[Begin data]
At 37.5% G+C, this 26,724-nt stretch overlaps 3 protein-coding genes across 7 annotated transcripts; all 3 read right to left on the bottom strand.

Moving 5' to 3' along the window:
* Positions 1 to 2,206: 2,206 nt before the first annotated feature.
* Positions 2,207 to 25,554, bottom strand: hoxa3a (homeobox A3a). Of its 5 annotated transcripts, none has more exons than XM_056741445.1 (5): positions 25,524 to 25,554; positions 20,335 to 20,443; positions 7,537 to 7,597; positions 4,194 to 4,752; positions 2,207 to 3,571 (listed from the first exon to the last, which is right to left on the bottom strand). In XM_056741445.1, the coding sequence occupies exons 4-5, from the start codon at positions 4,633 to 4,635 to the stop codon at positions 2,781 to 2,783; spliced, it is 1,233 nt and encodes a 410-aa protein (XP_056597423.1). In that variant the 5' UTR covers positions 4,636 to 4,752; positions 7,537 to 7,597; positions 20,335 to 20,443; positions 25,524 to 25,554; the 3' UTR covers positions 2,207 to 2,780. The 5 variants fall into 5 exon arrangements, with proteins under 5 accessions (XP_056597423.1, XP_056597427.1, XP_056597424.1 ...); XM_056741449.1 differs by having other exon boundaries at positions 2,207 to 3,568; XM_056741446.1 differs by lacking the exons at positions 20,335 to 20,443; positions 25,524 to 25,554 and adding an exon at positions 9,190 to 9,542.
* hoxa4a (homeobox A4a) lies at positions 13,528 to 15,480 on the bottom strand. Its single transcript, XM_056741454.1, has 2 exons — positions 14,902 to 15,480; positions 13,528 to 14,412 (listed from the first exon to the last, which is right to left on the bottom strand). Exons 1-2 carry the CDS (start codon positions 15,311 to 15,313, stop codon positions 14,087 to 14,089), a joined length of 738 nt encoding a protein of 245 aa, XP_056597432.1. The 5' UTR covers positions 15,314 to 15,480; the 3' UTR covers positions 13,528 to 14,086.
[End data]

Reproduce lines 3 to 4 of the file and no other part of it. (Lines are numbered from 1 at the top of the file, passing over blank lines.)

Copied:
* Positions 1 to 2,206: 2,206 nt before the first annotated feature.
* Positions 2,207 to 25,554, bottom strand: hoxa3a (homeobox A3a). Of its 5 annotated transcripts, none has more exons than XM_056741445.1 (5): positions 25,524 to 25,554; positions 20,335 to 20,443; positions 7,537 to 7,597; positions 4,194 to 4,752; positions 2,207 to 3,571 (listed from the first exon to the last, which is right to left on the bottom strand). In XM_056741445.1, the coding sequence occupies exons 4-5, from the start codon at positions 4,633 to 4,635 to the stop codon at positions 2,781 to 2,783; spliced, it is 1,233 nt and encodes a 410-aa protein (XP_056597423.1). In that variant the 5' UTR covers positions 4,636 to 4,752; positions 7,537 to 7,597; positions 20,335 to 20,443; positions 25,524 to 25,554; the 3' UTR covers positions 2,207 to 2,780. The 5 variants fall into 5 exon arrangements, with proteins under 5 accessions (XP_056597423.1, XP_056597427.1, XP_056597424.1 ...); XM_056741449.1 differs by having other exon boundaries at positions 2,207 to 3,568; XM_056741446.1 differs by lacking the exons at positions 20,335 to 20,443; positions 25,524 to 25,554 and adding an exon at positions 9,190 to 9,542.